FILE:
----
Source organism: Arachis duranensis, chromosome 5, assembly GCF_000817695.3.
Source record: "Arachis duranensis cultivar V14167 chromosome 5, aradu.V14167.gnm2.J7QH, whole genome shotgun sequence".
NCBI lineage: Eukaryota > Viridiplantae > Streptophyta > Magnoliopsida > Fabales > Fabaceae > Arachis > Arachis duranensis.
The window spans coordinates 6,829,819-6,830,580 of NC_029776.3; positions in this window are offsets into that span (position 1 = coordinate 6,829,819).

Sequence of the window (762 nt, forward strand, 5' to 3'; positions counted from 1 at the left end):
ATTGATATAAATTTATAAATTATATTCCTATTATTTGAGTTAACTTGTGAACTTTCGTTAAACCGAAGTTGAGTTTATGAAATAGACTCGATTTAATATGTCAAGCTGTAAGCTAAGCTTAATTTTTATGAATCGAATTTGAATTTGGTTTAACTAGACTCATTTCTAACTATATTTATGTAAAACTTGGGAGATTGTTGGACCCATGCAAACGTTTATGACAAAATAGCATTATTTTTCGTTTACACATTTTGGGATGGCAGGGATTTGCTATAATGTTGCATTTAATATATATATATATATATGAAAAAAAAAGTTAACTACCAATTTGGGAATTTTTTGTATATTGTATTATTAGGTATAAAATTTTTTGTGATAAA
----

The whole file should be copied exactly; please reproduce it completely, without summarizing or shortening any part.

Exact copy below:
Source organism: Arachis duranensis, chromosome 5, assembly GCF_000817695.3.
Source record: "Arachis duranensis cultivar V14167 chromosome 5, aradu.V14167.gnm2.J7QH, whole genome shotgun sequence".
NCBI lineage: Eukaryota > Viridiplantae > Streptophyta > Magnoliopsida > Fabales > Fabaceae > Arachis > Arachis duranensis.
The window spans coordinates 6,829,819-6,830,580 of NC_029776.3; positions in this window are offsets into that span (position 1 = coordinate 6,829,819).

Sequence of the window (762 nt, forward strand, 5' to 3'; positions counted from 1 at the left end):
ATTGATATAAATTTATAAATTATATTCCTATTATTTGAGTTAACTTGTGAACTTTCGTTAAACCGAAGTTGAGTTTATGAAATAGACTCGATTTAATATGTCAAGCTGTAAGCTAAGCTTAATTTTTATGAATCGAATTTGAATTTGGTTTAACTAGACTCATTTCTAACTATATTTATGTAAAACTTGGGAGATTGTTGGACCCATGCAAACGTTTATGACAAAATAGCATTATTTTTCGTTTACACATTTTGGGATGGCAGGGATTTGCTATAATGTTGCATTTAATATATATATATATATATGAAAAAAAAAGTTAACTACCAATTTGGGAATTTTTTGTATATTGTATTATTAGGTATAAAATTTTTTGTGATAAA